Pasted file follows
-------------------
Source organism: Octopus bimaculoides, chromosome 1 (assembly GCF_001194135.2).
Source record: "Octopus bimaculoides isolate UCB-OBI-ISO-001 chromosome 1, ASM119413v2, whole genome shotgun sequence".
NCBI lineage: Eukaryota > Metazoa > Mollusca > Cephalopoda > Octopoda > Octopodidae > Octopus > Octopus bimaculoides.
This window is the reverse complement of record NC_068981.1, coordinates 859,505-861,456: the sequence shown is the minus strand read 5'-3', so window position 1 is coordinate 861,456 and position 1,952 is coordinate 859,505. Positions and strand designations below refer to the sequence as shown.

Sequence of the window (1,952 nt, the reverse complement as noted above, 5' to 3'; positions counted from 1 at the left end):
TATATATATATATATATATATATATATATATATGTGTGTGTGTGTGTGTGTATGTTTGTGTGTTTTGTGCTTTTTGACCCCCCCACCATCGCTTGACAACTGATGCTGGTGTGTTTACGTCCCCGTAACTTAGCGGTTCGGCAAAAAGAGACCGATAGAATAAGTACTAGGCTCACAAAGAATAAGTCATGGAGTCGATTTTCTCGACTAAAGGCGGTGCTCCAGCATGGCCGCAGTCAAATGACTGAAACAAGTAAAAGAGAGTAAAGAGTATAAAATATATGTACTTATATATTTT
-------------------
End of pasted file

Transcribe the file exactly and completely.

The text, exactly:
Source organism: Octopus bimaculoides, chromosome 1 (assembly GCF_001194135.2).
Source record: "Octopus bimaculoides isolate UCB-OBI-ISO-001 chromosome 1, ASM119413v2, whole genome shotgun sequence".
NCBI lineage: Eukaryota > Metazoa > Mollusca > Cephalopoda > Octopoda > Octopodidae > Octopus > Octopus bimaculoides.
This window is the reverse complement of record NC_068981.1, coordinates 859,505-861,456: the sequence shown is the minus strand read 5'-3', so window position 1 is coordinate 861,456 and position 1,952 is coordinate 859,505. Positions and strand designations below refer to the sequence as shown.

Sequence of the window (1,952 nt, the reverse complement as noted above, 5' to 3'; positions counted from 1 at the left end):
TATATATATATATATATATATATATATATATATGTGTGTGTGTGTGTGTGTATGTTTGTGTGTTTTGTGCTTTTTGACCCCCCCACCATCGCTTGACAACTGATGCTGGTGTGTTTACGTCCCCGTAACTTAGCGGTTCGGCAAAAAGAGACCGATAGAATAAGTACTAGGCTCACAAAGAATAAGTCATGGAGTCGATTTTCTCGACTAAAGGCGGTGCTCCAGCATGGCCGCAGTCAAATGACTGAAACAAGTAAAAGAGAGTAAAGAGTATAAAATATATGTACTTATATATTTT